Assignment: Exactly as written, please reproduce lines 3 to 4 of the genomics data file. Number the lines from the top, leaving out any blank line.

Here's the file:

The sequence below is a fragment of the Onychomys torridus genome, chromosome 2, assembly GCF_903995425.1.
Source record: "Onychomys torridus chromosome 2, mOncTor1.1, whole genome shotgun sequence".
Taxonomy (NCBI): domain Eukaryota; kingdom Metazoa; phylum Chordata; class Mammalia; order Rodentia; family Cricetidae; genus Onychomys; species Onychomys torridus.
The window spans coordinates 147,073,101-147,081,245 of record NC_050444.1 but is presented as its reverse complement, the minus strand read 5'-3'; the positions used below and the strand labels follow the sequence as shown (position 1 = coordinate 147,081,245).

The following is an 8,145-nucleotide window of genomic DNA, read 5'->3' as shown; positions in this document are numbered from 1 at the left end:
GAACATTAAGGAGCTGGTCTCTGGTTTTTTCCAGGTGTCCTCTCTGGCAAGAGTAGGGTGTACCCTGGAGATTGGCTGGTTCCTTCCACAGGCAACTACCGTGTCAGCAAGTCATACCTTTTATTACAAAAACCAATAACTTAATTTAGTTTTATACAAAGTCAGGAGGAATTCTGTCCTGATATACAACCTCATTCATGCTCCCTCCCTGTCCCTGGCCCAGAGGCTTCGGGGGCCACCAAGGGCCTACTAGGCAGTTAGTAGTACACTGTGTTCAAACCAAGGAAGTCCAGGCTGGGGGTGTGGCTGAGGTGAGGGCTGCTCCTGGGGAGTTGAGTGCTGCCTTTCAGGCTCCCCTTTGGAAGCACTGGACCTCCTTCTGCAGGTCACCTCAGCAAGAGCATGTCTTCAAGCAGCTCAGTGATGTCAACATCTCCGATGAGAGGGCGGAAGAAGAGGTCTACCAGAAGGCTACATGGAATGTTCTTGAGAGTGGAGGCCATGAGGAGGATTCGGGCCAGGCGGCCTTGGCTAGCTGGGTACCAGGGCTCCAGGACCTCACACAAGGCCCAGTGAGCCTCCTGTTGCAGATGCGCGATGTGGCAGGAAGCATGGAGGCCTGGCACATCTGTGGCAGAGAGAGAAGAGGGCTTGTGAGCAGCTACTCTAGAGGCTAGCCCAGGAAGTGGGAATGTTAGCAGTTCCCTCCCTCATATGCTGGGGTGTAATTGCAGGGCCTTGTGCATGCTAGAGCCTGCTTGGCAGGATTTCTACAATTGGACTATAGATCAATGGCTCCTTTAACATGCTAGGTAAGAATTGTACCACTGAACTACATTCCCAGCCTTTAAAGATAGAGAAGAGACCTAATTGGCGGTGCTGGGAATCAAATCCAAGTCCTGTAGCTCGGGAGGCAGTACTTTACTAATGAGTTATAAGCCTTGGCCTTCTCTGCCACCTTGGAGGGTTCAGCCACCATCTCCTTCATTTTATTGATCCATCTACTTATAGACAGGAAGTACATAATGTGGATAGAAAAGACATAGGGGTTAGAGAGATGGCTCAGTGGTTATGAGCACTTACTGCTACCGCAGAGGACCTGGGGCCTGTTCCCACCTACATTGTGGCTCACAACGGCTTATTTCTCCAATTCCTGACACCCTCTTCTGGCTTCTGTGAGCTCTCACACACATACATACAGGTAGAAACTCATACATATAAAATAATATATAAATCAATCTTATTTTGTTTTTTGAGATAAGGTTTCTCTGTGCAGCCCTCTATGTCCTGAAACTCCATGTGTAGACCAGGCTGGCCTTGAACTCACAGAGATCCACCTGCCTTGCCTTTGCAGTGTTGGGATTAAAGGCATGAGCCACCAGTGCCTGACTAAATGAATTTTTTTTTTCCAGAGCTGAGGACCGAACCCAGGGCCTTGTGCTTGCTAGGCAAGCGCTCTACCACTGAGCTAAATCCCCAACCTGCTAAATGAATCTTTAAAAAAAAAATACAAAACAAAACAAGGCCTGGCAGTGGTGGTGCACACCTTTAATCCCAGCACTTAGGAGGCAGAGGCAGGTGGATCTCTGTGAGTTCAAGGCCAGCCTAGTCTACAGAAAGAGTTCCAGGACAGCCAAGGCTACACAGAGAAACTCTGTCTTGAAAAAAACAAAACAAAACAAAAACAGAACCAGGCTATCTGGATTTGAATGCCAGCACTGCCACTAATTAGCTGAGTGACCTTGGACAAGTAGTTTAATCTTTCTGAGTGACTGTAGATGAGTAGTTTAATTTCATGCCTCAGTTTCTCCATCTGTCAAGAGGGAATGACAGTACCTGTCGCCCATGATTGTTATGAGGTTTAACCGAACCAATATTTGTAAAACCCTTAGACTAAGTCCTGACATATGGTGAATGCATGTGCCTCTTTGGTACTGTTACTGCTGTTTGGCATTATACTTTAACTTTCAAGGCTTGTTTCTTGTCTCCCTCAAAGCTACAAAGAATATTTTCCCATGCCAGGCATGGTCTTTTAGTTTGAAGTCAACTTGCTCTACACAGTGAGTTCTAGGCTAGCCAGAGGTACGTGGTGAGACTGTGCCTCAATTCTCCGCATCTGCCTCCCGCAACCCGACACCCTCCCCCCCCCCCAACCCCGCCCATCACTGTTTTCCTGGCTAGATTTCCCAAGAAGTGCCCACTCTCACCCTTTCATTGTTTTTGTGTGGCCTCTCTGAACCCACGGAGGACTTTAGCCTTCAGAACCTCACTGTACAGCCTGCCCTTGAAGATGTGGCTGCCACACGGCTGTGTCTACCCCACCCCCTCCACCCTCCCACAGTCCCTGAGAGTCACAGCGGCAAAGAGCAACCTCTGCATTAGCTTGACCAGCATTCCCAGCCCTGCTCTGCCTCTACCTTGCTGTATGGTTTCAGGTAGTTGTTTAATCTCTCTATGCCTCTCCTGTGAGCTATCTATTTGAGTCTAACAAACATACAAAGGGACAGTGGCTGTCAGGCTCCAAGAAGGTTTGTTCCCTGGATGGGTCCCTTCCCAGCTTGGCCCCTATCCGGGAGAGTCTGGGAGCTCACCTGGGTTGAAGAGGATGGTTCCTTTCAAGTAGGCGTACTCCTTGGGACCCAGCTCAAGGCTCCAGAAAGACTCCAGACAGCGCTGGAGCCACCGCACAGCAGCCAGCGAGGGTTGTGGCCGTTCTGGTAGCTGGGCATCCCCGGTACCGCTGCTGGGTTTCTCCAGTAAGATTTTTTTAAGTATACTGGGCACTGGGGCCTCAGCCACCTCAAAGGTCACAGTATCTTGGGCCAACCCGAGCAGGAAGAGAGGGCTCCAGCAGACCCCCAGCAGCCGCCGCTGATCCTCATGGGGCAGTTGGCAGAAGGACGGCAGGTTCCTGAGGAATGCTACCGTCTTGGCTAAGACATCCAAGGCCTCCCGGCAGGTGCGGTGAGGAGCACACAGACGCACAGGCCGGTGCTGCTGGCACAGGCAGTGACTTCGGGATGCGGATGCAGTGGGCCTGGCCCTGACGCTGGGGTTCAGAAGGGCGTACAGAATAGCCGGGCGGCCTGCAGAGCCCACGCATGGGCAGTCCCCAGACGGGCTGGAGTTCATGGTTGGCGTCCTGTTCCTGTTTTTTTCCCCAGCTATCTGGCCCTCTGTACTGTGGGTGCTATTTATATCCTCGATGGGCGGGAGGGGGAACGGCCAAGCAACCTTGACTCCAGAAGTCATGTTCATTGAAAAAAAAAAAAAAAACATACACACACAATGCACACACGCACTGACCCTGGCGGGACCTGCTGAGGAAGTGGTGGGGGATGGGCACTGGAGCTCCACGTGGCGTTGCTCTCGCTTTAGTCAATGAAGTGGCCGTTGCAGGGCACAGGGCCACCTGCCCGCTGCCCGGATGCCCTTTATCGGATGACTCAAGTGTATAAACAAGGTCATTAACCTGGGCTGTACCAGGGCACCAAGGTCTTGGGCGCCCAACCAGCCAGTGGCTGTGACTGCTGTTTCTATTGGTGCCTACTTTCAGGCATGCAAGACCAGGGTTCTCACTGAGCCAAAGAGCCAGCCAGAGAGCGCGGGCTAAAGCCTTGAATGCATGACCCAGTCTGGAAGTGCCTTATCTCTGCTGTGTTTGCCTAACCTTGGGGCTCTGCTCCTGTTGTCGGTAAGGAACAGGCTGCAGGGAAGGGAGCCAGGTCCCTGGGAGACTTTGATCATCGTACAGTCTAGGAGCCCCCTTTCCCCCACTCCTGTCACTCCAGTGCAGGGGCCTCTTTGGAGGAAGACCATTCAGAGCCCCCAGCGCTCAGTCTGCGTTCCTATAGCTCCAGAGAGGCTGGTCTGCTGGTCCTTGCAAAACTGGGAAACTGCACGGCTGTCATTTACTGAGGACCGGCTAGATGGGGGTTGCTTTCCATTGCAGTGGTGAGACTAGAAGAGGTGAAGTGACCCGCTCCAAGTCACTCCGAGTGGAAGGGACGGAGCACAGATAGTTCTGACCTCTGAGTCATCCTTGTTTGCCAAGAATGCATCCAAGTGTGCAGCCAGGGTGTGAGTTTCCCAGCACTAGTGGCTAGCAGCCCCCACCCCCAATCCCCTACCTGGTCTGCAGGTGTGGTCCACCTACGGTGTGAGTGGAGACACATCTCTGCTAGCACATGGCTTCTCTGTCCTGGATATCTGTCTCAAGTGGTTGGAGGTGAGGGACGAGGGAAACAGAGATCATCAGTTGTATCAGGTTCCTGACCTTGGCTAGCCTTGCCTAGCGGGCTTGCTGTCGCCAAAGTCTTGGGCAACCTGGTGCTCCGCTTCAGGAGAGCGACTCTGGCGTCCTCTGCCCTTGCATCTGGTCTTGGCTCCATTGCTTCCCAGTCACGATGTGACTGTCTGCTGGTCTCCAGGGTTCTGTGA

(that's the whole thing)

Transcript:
Taxonomy (NCBI): domain Eukaryota; kingdom Metazoa; phylum Chordata; class Mammalia; order Rodentia; family Cricetidae; genus Onychomys; species Onychomys torridus.
The window spans coordinates 147,073,101-147,081,245 of record NC_050444.1 but is presented as its reverse complement, the minus strand read 5'-3'; the positions used below and the strand labels follow the sequence as shown (position 1 = coordinate 147,081,245).